Voting in national elections causes stress and emotional arousal, study finds

October 11, 2012

With Election Day 2012 just weeks away, a recent study provides scientific evidence that voting in national elections is actually a stressful event with measurable hormonal changes.

"Emotional changes are related and affect various physiological processes, but we were surprised that voting in national democratic elections causes emotional reactions accompanied by such physical and that can easily influence our decision-making," according to Prof. Hagit Cohen from the Anxiety and Stress Research Unit at Ben-Gurion University of the Negev's Faculty of Health Sciences.

The study published in the journal European Neuropsychopharmacology that the level of cortisol - a hormone secreted in times of stress to help the body cope with threats—was nearly three times higher just before voting than the of the control group, and nearly twice their level 21 months later. When a person is in a state of stress, threat or emotional distress, the body releases hormones including cortisol, known as the "stress hormone."

The study was conducted on Israel's Election Day in 2009 with people who were on their way to vote. They were asked to give a saliva sample for cortisol testing and to complete a questionnaire examining their emotional arousal at a stand that was placed 30 ft. from the ballot box. The control group consisted of other people from the same area who were asked to give a and complete the questionnaire on post-election day.

The study also found that people were more emotionally aroused just before casting their ballot. "Since we do not like to feel 'stressed out'," adds Prof. Cohen, "It is unclear whether this pressure on Election Day can influence people and cause them not to vote at all. Impact on voter turnout is particularly important given that the rise if our preferred party or candidate for whom we want to vote is not popular in the polls."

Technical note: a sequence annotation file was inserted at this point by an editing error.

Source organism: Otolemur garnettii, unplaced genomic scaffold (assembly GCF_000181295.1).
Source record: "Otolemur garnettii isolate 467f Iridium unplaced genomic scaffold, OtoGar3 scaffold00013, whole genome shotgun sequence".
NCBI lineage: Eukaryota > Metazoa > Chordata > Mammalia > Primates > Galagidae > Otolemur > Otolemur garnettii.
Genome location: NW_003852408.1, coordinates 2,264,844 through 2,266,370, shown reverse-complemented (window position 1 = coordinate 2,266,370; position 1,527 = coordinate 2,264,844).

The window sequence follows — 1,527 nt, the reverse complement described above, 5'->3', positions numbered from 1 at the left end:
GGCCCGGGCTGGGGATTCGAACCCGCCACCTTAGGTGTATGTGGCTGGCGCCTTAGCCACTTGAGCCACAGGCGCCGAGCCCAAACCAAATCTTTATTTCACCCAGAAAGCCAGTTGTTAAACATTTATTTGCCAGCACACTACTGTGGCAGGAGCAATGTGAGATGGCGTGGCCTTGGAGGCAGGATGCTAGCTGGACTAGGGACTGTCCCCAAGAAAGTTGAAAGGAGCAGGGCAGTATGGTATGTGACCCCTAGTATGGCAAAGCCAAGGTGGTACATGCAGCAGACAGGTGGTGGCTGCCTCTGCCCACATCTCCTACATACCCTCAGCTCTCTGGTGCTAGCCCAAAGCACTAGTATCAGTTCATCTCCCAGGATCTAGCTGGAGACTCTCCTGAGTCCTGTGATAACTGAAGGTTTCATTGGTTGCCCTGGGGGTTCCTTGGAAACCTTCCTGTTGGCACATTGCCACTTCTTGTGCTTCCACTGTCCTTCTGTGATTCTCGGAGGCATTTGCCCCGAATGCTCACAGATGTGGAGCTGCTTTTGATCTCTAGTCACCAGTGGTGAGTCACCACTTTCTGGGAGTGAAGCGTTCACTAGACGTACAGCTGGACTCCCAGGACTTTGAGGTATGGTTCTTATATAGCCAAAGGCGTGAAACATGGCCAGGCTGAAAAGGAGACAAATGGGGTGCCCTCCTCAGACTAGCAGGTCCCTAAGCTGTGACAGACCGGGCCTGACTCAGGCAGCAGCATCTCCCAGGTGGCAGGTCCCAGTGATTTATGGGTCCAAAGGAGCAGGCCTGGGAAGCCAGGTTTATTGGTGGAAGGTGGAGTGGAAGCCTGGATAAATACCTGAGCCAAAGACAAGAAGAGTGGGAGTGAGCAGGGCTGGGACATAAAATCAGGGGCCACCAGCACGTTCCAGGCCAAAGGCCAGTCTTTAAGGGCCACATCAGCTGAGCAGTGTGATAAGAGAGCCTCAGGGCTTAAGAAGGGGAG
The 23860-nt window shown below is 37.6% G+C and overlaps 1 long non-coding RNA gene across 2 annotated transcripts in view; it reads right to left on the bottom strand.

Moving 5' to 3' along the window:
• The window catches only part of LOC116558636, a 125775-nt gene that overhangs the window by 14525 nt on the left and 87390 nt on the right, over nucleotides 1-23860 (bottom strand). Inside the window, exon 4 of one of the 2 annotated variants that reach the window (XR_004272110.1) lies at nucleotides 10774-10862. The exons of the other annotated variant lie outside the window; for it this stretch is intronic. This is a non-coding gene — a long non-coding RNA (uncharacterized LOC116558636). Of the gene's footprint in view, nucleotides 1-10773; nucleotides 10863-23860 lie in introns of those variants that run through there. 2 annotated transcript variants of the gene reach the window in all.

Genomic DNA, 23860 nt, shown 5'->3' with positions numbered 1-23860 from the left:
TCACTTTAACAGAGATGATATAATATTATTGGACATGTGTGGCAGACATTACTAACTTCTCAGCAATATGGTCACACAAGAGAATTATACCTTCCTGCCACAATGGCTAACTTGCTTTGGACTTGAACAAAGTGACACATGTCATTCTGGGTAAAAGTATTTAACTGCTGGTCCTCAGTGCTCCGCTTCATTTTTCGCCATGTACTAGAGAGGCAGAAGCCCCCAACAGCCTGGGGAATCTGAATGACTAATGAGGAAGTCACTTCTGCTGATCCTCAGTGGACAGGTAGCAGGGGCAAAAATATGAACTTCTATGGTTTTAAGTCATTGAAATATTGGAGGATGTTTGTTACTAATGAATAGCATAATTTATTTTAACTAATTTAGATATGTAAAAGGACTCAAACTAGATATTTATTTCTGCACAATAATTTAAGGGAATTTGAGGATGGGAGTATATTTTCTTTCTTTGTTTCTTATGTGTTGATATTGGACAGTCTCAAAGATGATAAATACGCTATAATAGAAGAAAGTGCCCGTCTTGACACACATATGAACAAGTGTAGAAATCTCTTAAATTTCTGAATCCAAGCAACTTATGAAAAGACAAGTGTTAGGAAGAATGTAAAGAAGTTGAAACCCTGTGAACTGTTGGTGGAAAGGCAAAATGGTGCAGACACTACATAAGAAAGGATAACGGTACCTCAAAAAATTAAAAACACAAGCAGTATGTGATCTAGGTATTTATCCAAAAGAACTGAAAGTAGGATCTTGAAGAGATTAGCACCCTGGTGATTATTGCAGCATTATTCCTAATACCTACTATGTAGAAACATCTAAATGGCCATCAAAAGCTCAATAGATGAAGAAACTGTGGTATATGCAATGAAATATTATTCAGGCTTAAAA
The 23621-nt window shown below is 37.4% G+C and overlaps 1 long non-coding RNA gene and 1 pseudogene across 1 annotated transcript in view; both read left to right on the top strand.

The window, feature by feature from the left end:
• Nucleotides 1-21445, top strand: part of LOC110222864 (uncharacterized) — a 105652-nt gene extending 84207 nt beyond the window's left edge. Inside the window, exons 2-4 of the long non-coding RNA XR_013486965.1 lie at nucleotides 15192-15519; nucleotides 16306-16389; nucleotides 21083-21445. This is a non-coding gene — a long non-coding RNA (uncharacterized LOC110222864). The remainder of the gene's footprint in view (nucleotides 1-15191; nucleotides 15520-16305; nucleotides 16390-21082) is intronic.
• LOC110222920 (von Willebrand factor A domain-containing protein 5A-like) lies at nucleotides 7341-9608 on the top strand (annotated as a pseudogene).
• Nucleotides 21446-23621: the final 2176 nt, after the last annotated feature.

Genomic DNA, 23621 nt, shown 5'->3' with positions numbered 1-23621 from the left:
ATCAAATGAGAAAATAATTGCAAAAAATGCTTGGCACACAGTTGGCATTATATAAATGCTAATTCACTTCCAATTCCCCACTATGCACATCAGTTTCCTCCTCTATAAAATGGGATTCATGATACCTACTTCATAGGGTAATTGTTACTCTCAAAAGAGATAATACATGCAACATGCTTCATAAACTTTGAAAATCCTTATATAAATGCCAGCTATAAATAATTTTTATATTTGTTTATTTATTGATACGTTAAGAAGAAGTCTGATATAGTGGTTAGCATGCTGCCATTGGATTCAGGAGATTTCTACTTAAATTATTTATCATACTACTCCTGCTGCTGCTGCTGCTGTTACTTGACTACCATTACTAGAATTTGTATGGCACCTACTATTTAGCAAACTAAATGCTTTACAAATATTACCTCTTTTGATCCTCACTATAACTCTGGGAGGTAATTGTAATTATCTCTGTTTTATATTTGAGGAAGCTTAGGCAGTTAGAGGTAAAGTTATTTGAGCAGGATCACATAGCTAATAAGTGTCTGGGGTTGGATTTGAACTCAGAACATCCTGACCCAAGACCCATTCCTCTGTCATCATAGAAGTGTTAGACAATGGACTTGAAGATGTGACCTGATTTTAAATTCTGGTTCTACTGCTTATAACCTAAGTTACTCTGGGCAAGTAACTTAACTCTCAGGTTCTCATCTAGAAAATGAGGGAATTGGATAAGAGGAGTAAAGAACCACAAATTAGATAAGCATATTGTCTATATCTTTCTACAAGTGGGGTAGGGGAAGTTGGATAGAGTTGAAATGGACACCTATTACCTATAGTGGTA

Explore further: Voting causes stress: study

Related Stories

Voting causes stress: study

September 14, 2011
As the United States nears another election day, researchers at Ben-Gurion University of the Negev (BGU) have determined scientifically, for the first time, that voting is a stressful event, inducing measurable hormonal changes.

Recommended for you

Anti-stress compound reduces obesity and diabetes

December 13, 2017
For the first time, scientists from the Max Planck Institute of Psychiatry in Munich could prove that a stress protein found in muscle has a diabetes promoting effect. This finding could pave the way to a completely new treatment ...

Encouraging risk-taking in children may reduce the prevalence of childhood anxiety

December 13, 2017
A new international study suggests that parents who employ challenging parent behavioural (CPB) methods – active physical and verbal behaviours that encourage children to push their limits – are likely protecting their ...

Researchers link epigenetic aging to bipolar disorder

December 12, 2017
Bipolar disorder may involve accelerated epigenetic aging, which could explain why persons with the disorder are more likely to have - and die from - age-related diseases, according to researchers from The University of Texas ...

Researchers find common psychological traits in group of Italians aged 90 to 101

December 12, 2017
In remote Italian villages nestled between the Mediterranean Sea and mountains lives a group of several hundred citizens over the age of 90. Researchers at the University of Rome La Sapienza and University of California San ...

Twitter can reveal our shared mood

December 11, 2017
In the largest study of its kind, researchers from the University of Bristol have analysed mood indicators in text from 800 million anonymous messages posted on Twitter. These tweets were found to reflect strong patterns ...

Infant brain responses predict reading speed in secondary school

December 11, 2017
A study conducted at the Department of Psychology at the University of Jyväskylä, Finland and Jyväskylä Centre for Interdisciplinary Brain Research (CIBR) has found that the brain responses of infants with an inherited ...

0 comments

Please sign in to add a comment. Registration is free, and takes less than a minute. Read more

Click here to reset your password.
Sign in to get notified via email when new comments are made.